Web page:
Sandra Nichols Found Deadby George V. Higgins, Ian Esmo
While blithely trespassing in a Massachusetts wetland, a plant thief stumbles across a corpse: Sandra Nichols, who had been missing for months, was found bludgeoned to death. Time had provided the suspects - especially Peter Wade, Sandra's super-rich ex - with easy alibis. Murder One? The D.A. knows better: prosecutors do not seek unwinnable cases. Wrongful Death - a… See more details below
While blithely trespassing in a Massachusetts wetland, a plant thief stumbles across a corpse: Sandra Nichols, who had been missing for months, was found bludgeoned to death. Time had provided the suspects - especially Peter Wade, Sandra's super-rich ex - with easy alibis. Murder One? The D.A. knows better: prosecutors do not seek unwinnable cases. Wrongful Death - a civil action that requires proof of motive, means, access to a weapon, and only 51 percent certainty - is the route unflappable Judge Henry Lawler pursues. And the judge has his reasons for appointing classmate Jerry Kennedy to try what becomes Estate of Sandra Nichols v. Peter Wade. Kennedy is known for defending scoundrels accused of murder, armed robbery, MV manslaughter, and tax evasion. So, as Jerry Kennedy himself asks, "Why did I take the mixed breed Wade-Nichols case, the hardest case I never tried? Which looked like it was civil but was really criminal? And, when you came right down to it, de facto made me into what I'd never been before in my whole life, a ... prosecutor?" The fun begins when Jerry starts poking around, talking to the right people (including Sandra's orphaned kids), and reviewing the files gathered by Detective Royce Whitlock. Once he becomes aware of a missing clue, things begin to fall in place, and savvy readers will recognize that they're in the hands of a master.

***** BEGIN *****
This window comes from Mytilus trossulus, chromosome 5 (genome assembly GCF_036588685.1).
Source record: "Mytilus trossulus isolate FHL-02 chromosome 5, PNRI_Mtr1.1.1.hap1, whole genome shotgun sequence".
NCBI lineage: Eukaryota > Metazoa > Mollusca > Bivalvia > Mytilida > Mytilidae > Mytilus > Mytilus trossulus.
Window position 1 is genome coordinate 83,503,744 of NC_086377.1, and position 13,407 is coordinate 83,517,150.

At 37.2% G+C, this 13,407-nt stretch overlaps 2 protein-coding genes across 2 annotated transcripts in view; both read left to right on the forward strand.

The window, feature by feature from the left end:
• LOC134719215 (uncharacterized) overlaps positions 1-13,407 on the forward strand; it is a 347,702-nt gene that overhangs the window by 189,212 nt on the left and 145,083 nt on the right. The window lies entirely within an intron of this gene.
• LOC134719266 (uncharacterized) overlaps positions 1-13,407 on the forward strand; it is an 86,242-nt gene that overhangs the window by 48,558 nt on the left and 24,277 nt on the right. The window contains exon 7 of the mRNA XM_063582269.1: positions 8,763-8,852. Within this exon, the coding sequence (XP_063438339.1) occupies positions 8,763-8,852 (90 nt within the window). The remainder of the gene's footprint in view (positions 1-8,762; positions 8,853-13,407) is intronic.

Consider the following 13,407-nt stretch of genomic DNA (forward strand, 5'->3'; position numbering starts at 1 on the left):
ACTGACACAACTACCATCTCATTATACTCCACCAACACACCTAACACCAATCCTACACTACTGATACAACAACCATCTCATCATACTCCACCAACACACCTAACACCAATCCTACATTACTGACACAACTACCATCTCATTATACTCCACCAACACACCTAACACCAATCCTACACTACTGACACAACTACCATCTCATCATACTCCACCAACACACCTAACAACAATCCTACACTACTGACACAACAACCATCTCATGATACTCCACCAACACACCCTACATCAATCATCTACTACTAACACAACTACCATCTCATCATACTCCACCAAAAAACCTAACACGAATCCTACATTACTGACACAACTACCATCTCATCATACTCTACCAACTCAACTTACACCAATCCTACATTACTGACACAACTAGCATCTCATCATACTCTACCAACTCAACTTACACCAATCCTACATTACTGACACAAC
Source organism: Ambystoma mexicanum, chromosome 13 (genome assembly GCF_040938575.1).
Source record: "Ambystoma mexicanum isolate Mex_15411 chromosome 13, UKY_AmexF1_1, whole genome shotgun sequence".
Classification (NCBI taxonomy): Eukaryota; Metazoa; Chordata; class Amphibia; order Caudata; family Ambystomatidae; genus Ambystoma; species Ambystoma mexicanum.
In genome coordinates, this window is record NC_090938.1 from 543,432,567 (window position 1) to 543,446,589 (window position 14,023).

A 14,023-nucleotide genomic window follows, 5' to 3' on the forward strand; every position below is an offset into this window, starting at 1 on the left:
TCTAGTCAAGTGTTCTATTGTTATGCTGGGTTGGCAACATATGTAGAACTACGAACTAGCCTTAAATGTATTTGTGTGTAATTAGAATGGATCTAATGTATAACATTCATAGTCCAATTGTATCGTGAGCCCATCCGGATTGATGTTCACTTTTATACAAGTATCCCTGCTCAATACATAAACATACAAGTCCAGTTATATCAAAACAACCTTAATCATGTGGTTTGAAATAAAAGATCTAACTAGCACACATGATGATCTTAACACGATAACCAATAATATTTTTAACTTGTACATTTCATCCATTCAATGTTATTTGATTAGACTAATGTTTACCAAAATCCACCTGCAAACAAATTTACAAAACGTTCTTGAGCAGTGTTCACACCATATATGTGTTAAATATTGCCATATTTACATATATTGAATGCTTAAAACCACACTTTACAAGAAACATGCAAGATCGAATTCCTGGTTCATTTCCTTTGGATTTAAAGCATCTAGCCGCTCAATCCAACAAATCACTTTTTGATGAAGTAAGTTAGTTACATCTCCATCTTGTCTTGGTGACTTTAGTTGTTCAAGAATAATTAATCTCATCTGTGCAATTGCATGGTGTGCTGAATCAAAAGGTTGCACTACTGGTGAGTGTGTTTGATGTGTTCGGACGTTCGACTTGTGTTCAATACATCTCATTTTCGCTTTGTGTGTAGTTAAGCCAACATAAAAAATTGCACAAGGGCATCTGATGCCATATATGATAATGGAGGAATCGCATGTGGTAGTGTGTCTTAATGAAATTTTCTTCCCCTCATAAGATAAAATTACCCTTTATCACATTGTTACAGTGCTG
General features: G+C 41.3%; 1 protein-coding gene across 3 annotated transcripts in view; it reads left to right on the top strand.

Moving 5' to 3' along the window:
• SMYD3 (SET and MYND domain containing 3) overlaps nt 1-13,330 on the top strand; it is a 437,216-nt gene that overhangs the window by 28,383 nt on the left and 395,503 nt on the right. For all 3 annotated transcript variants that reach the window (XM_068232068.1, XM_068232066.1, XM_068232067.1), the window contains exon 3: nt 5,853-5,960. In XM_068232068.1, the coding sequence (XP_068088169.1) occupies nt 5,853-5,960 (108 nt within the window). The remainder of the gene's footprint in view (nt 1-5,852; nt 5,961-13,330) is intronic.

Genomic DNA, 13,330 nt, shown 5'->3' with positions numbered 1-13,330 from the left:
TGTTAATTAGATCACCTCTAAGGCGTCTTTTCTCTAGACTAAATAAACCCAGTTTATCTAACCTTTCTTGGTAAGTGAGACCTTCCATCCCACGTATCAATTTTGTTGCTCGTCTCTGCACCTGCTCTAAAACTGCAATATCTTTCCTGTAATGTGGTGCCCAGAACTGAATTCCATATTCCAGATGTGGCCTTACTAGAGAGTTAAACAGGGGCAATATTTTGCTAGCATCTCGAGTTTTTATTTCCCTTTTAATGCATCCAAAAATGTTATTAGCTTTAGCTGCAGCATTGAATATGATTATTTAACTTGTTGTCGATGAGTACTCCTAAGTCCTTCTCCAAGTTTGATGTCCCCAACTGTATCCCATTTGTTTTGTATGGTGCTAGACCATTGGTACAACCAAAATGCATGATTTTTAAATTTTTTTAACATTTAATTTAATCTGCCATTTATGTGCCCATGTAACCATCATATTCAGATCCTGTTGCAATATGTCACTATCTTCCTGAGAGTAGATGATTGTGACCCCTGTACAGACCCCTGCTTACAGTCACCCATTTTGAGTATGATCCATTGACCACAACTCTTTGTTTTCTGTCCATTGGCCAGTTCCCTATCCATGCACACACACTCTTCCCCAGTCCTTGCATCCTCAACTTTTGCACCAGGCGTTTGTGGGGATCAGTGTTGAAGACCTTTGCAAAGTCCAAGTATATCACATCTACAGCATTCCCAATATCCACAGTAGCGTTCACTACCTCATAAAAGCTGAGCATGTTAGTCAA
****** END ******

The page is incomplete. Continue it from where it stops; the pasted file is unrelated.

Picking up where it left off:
Judge Henry Lawler is convinced that Sandra, whose body was found months after she disappeared, was murdered by her latest ex, the wealthy, idle Peter Wade. And he tells his old classmate Jerry Kennedy, whom he wants to recruit, that it won't be easy to nail him: Chances are that Peter, who's never raised a finger in his life, didn't break his pattern this time, but hired somebodyprobably his old bud Brian Ross, a "terminal marine" whose own liaison with Sandra is memorialized in a "Semper Fi" tattoo she's wearing in a very private place. With no obvious date for the murder (Peter's prissy lawyer is objecting even to the word murder) and no likely way to place Peter at the scene, a lesser legal avenger would be hamstrung. But Kennedy, that well-known criminal attorney (Penance for Jerry Kennedy, 1985, etc.) who doesn't do civil, has agreed to take the case as a wrongful-death suit on behalf of Sandra's three children. So he doesn't have to prove Peter's guilt beyond a reasonable doubt; all he has to do is prove a 51% likelihood of guilt. Tossing off dozens of Higgins's trademark anecdotes along the way about Sandra's abusive father, her spouses (including one casual bigamist), and everyone else who ever knew her, Kennedy eventually confronts his clients: Lucy, who likes to cut herself with a razor (but treats each cut with antiseptic); demurely bulimic Maggie; and Jeffrey, who gets followed from place to place by suspicious fires. The upshot is sad, sordid, unsurprising, and deeply satisfying.
Like Swan Boats at Four (1995), this fabulously shaggy narrative may remind bemused newcomers of Achilles endlessly pursuing the tortoise. Fans will know exactly what to expect, and treasure it accordingly.
and post it to your social network
Most Helpful Customer Reviews
See all customer reviews >